At the beginning of the 8th grade, something inside me began to shift. I started to realize that while I was not cool, I was smart. There was a boy in my class named David who was also not cool in the least bit, but he was hilarious. He was a friend that I had grown up with and he was always clever beyond his years. The huge class elections were coming up and I decided, with more than a slight amount of sarcasm, that I was going to be Vice President of our school. The cool kids were already gearing up and deciding amongst themselves who was going to hold each office and I suddenly knew exactly what I was going to do…beat every single one of them. I hired my friend Dave as my campaign manager. The campaign managers made a small speech ahead of the candidates and that was my ace in the hole. I was Molly Ringwald in Sixteen Candles and about to have my “Jake Ryan” moment! My amazing Mama stayed up making posters night after night with my slogan, “The Best Things Come in Small Packages”. Nobody paid me a single moment’s notice leading up to those speeches and you could practically hear the music building to a crescendo as I sat on that huge stage waiting for my turn to shine. Dave took the podium ahead of me in our mammoth gymnasium as the whole student body looked on in a state of unmasked boredom. You see, what those beautiful, popular, mean girls with boobs and golden highlights had forgotten was that the kids two full grades below us did not know them. They had no clue who was cool and who wasn’t and they got to vote, too! So Dave stood up and began his hysterical speech about why I should be the Vice President of our illustrious middle school. We had gone through and picked every single thing that I was teased about and Dave turned it all into a stand-up comedy act about why I should run the school. Dave was, and still is, a genius with words. Within seconds, the whole student body was crying with laughter. I remember the deafening sound, made louder by the echoing walls of the gym, shaking the stage we were sitting on. By the end of the speech, Dave could not even be heard over the laughter and I was, in the blink of an eye, a rock star. I took the stage from Dave to the roar of the crowd and made a great big show of pulling the big block up to the podium so that I could be seen over it. Suddenly the laughter was for me and I remember closing my eyes and basking in the warmth of acceptance. I leaned over the microphone and told those kids all about being a dork and not being cool and getting made fun of constantly. I told them that I did not have near as many friends as the other people sitting on the stage. I told them that while my little circle of life was not as esteemed as my fellow candidates, my friends were funnier and I was nicer and most of all, I was just like them. While existing solely in their land of perfection and isolation, the popular kids failed to recognize during that fall of 1990 that while they were unequivocally the in-crowd, I was the masses…and I kicked their well-heeled butts. The voting results were announced the next day and my name was posted up on the huge school sign like a beacon of hope. I won. I beat them. I took my power back from them. I found me.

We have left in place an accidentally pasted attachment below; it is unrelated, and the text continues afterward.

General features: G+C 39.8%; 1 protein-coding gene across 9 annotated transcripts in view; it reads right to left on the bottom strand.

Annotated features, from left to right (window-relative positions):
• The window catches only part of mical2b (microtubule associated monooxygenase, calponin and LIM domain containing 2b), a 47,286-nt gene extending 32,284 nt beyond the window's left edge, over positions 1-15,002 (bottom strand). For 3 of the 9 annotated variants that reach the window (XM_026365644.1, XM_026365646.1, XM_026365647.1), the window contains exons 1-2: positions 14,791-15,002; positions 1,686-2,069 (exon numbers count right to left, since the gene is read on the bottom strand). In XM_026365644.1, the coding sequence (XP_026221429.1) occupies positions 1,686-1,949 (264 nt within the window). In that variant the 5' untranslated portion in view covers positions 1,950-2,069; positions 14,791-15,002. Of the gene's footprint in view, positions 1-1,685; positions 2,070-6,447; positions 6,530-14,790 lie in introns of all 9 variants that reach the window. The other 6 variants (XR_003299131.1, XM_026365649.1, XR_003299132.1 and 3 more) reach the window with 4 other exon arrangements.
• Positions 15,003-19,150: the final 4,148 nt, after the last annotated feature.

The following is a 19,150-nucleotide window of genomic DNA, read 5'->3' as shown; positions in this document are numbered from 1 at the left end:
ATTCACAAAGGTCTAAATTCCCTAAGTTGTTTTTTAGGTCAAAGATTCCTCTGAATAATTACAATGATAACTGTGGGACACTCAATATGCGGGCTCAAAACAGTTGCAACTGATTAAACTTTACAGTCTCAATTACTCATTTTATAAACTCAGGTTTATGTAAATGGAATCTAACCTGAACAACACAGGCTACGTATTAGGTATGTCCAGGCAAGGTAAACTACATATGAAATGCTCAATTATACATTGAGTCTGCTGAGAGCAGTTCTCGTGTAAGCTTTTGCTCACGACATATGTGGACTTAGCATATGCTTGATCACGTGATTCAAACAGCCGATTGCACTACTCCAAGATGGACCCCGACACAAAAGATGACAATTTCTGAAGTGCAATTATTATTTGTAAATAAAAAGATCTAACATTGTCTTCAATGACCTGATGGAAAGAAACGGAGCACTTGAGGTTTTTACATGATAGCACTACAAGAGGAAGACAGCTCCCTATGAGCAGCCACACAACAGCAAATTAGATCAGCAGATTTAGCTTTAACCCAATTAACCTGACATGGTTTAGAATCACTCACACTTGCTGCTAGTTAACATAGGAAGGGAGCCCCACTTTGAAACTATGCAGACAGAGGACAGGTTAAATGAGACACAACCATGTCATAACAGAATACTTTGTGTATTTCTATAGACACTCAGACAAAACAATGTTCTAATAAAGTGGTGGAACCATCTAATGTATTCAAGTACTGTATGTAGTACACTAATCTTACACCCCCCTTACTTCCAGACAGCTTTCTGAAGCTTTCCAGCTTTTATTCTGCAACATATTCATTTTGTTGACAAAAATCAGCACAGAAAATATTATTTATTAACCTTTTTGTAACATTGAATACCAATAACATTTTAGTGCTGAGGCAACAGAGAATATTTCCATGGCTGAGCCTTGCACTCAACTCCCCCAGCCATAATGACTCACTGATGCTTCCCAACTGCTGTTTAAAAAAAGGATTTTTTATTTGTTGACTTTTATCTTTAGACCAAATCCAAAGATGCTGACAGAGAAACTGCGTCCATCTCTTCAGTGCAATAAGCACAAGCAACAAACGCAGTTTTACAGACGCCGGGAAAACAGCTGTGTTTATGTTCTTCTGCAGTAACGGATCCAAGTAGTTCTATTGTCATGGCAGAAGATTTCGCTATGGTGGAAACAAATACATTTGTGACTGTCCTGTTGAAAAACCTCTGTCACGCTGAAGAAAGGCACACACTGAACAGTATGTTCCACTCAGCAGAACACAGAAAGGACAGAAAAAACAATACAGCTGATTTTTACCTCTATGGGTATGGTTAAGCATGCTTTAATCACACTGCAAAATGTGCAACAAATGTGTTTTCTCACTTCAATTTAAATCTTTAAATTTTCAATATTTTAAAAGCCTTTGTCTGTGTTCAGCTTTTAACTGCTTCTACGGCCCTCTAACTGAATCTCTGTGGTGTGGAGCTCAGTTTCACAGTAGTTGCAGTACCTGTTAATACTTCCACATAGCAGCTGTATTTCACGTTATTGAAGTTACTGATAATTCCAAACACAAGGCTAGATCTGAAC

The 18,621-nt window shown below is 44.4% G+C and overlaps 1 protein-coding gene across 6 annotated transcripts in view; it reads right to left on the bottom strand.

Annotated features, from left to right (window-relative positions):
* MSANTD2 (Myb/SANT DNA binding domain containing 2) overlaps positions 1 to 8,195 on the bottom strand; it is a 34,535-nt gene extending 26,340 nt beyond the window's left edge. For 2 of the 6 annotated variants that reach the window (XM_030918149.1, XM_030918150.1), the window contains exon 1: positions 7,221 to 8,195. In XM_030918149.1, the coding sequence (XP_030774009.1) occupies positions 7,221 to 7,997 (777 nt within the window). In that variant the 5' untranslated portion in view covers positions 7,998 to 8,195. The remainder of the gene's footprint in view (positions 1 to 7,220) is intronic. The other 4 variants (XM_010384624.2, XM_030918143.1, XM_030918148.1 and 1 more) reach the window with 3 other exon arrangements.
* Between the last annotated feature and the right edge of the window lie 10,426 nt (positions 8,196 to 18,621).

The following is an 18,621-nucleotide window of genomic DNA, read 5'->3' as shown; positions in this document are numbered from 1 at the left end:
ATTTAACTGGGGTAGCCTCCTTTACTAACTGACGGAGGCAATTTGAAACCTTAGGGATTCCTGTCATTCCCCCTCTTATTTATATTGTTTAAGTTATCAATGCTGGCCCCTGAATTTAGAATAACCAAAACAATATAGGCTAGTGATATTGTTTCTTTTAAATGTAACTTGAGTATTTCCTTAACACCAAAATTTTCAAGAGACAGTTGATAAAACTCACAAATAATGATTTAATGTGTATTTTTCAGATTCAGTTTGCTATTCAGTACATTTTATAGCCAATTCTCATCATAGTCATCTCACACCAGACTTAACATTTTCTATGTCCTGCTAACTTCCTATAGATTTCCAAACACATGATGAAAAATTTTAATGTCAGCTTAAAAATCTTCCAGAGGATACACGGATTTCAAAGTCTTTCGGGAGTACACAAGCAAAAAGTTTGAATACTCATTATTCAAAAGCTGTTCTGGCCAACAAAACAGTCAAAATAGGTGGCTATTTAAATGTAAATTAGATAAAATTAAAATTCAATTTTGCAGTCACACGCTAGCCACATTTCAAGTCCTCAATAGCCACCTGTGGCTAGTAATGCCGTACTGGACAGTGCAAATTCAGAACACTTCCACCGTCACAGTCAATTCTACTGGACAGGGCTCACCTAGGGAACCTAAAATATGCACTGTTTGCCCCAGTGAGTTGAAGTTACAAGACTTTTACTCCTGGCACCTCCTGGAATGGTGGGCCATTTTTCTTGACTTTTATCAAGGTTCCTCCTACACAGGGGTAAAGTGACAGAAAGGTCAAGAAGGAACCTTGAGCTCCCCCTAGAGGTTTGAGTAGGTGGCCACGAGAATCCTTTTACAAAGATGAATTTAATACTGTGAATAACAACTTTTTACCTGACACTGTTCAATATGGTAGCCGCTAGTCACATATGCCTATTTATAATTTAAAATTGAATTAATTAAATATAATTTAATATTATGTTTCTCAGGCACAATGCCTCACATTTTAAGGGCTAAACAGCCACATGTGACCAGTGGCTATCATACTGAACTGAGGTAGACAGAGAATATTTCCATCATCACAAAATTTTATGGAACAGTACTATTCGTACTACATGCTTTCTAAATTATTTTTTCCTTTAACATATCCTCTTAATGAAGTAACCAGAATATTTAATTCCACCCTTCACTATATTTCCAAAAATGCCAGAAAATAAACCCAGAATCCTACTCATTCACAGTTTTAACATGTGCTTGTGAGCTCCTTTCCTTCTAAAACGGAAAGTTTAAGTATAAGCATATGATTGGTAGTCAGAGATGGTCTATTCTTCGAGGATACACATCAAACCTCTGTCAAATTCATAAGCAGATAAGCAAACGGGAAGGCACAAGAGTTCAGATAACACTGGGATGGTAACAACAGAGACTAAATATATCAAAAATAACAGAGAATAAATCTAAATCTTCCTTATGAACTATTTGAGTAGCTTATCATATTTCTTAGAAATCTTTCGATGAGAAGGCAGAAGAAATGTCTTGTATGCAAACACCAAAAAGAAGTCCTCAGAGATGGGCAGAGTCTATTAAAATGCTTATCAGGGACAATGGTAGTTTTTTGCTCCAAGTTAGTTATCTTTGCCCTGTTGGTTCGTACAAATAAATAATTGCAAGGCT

That moment, that single space in time so long ago, marked the most important turning point for me. I did not become popular that year, but I did become a force to be reckoned with. I shed my ugly duckling skin and grew confident in myself. I realized that I was funny and smart and well liked. I had been defining myself by how one small group of people treated me and I learned after those elections that I was the one keeping myself in that box. I began to revel in who I was…funny, irreverent, boisterous, and an attention getter. I went on to high school and starred in plays (with Dave!) and danced in the highest ranks of our award winning drill team. I was voted “Class Clown” and “Drill Team Favorite” (it should also be noted that wonderful Dave was voted “Most Talented”!). In college, I was happy and well adjusted and went on to a sales career that made good use of my need to help others. I married an amazing man and gave birth to a cherub of a baby boy, which brings us full circle in this little essay about “the most important moment of your life”. The moment that I transcended the pain of my adolescence to become something more is the most defining moment of my life because it marks the day that I took the power of my own destiny into my capable, albeit small, hands. I would not be the wife, mother, woman that I am today without that moment. So here’s to you, 13 year old Chalna. Good job.


PBMelibelle said...

AWE My Chalna I wanna hug you! SO here's a internet hug! And just so you know... I remember you at the "good" middle school and I thought you were in the cool crowd! ;) LOVE YOU! :)

Eren said...

Oh, Chalna, I have tears in my eyes as I type this. Knowing you now, I would never guess that you went through this. But I too had a horrible experience in middle school, so bad that I switched schools in the middle of my 8th grade year. It's heart-breaking to think that so many people have similar stories. Thank God that we both were able to overcome those awkward, painful years and become the women we are today!

elegraph said...

Chalna. I am crying like a dork. That read just like a John Hughes movie! Seriously, I'm just so touched that a little 13-year-old girl who was surrounded with such positivity in her family life and her tight circle of real friends had the courage and self-worth to do what you did. At 13 years old, that is beyond huge. And that is why I feel with unwavering certainty that no matter what Colin faces, with a mama like you on his team, he will be just fine.